Sugar has magical properties. Firstly, it is pure energy. All the carbohydrates we consume (sugars, starches and fibre) are made up of a combination of simple sugars such as glucose and fructose. Glucose is the basic molecule that all organisms use as an energy source. In the gut, more complex carbohydrates are broken down into simple sugars. Glucose is then used as fuel and the other simple sugars are either converted into glucose or stored as fat for future energy use.
Sugar makes food taste sweet. It preserves food, adds texture and bulk to recipes, decorates dishes and tenderises meat. It can be transformed into a hard, soft, stretchy, fluffy, moist or liquid substance. It combines perfectly with fats to make some of our most desirable foods, such as cakes and chocolate. It is also added to many foods which don’t taste sweet, because it actually improves their savoury taste. So called "hidden sugars" are found in bread, meat, soups, sauces, frozen foods, baby foods, even pet foods. The list goes on.
why we like sugar so much
So why do most of us like sugar so much?
The taste buds in our mouth, all 10,000 of them, have receptors which are able to recognise five tastes: sweetness, saltiness, bitterness, sourness and savouriness or umami. However, unlike for the other tastes, every taste bud has receptors for sweetness. When we consume sweet foods or drinks, these receptors release neurotransmitters which activate the pleasure centres in our brain. Endocannabinoids are then released which stimulate appetite, amongst other effects.
So sugar makes food pleasurable and encourages us to want to eat. Our taste for sugar starts early in life: breast milk is sweet, with roughly 40 percent of its calories coming from lactose, a type of sugar. This sweetness encourages the baby to eat more, which in evolutionary terms must have been a good thing when survival was tough, all those millennia ago. So our brains are hardwired to desire sugar, a source of pure energy which in evolutionary terms may have helped guarantee the survival of our species.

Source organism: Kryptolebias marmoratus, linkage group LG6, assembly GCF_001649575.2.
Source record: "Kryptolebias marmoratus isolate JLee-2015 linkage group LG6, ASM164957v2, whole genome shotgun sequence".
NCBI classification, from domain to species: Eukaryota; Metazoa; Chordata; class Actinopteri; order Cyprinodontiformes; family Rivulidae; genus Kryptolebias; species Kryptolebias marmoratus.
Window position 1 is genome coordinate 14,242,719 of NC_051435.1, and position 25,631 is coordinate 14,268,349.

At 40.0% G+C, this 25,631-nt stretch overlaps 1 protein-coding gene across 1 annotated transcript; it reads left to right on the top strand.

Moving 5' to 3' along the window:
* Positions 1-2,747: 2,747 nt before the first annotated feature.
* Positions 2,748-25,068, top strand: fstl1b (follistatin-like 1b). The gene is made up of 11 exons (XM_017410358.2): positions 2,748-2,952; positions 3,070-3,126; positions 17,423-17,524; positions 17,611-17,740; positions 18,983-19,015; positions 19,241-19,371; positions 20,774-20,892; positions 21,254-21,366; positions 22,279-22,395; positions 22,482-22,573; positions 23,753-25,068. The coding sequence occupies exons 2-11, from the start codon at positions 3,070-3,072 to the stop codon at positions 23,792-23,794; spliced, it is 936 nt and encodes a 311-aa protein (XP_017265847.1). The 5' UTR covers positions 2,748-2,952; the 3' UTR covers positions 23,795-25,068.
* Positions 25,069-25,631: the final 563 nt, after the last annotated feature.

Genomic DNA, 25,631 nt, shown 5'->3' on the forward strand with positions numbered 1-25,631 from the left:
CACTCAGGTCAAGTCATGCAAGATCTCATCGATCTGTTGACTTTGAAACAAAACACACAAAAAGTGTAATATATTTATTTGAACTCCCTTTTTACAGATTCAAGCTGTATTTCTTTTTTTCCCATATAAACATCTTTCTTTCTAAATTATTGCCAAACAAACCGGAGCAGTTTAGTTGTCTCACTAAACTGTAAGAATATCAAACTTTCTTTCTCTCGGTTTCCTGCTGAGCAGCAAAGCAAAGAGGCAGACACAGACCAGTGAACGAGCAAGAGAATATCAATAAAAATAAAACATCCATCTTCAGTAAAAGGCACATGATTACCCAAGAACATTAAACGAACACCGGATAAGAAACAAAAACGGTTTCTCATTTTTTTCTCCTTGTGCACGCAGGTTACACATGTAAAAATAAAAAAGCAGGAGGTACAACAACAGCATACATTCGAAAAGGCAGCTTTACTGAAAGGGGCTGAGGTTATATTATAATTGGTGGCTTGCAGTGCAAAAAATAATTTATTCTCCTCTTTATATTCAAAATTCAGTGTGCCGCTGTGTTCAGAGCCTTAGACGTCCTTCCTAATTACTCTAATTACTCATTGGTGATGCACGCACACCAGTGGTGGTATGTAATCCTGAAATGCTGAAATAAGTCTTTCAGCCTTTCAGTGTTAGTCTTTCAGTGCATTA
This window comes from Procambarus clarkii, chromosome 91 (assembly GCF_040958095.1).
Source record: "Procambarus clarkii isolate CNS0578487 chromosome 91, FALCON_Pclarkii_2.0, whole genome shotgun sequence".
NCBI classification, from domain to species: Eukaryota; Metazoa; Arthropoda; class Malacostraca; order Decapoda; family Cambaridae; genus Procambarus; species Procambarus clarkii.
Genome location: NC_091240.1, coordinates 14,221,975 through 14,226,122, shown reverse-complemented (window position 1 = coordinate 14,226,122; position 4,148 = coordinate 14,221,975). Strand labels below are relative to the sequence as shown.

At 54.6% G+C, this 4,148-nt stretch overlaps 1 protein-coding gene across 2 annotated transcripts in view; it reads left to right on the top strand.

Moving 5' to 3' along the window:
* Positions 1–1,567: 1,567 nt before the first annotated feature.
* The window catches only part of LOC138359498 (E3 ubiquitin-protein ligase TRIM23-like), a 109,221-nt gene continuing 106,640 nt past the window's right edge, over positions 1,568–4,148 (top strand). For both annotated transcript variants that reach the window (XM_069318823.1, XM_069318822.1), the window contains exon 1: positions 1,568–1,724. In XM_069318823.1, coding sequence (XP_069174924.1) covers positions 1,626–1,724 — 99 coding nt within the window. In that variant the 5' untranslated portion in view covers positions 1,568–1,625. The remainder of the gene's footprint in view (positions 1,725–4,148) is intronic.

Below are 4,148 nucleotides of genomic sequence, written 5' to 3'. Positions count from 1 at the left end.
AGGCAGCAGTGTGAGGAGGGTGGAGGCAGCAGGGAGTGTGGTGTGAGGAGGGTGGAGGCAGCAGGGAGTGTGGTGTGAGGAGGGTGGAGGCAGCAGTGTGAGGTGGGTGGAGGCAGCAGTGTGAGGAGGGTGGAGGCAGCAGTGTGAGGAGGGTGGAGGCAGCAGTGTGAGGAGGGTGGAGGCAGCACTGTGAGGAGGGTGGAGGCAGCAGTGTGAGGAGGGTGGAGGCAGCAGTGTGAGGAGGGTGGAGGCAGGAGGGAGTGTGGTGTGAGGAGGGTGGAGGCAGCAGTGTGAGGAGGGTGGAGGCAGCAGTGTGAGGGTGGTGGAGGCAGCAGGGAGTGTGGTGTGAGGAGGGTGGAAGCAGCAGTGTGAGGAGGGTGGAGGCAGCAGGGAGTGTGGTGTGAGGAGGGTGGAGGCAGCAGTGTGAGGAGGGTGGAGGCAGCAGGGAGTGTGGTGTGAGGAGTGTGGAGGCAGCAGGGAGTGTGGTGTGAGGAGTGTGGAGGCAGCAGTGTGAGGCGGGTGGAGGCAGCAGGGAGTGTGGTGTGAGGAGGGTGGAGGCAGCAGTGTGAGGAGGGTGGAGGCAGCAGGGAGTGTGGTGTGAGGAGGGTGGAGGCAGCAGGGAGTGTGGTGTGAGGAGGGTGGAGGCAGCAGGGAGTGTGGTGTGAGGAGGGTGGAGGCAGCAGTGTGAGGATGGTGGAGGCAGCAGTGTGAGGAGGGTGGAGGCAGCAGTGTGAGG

In the long gone past, people had access to sugar but only by eating foods such as fruits and the occasional honey. Fresh fruits contain very important micronutrients, such as fibre and vitamins. Crucially, they slow down sugar digestion in our gut, which helps to prevent blood glucose spikes.
Now, our food contains sugar which has been extracted from plants, then purified and added as free sugar. Its molecular composition is identical to that of sugar in fruits but its detrimental effect has become magnified. Because it has been added to an ever increasing range of foods and drinks, we now eat vast amounts of it. And, as we know, we love sweet food.
So, we eat too much: too much sugar and too much food. The term "empty calories" describes foods made up of pure sugars and fat, with few other nutrients apart from lots of calories. Eating more calories than our body requires, combined with a sedentary lifestyle, are the main contributors to the current obesity epidemic sweeping across the world.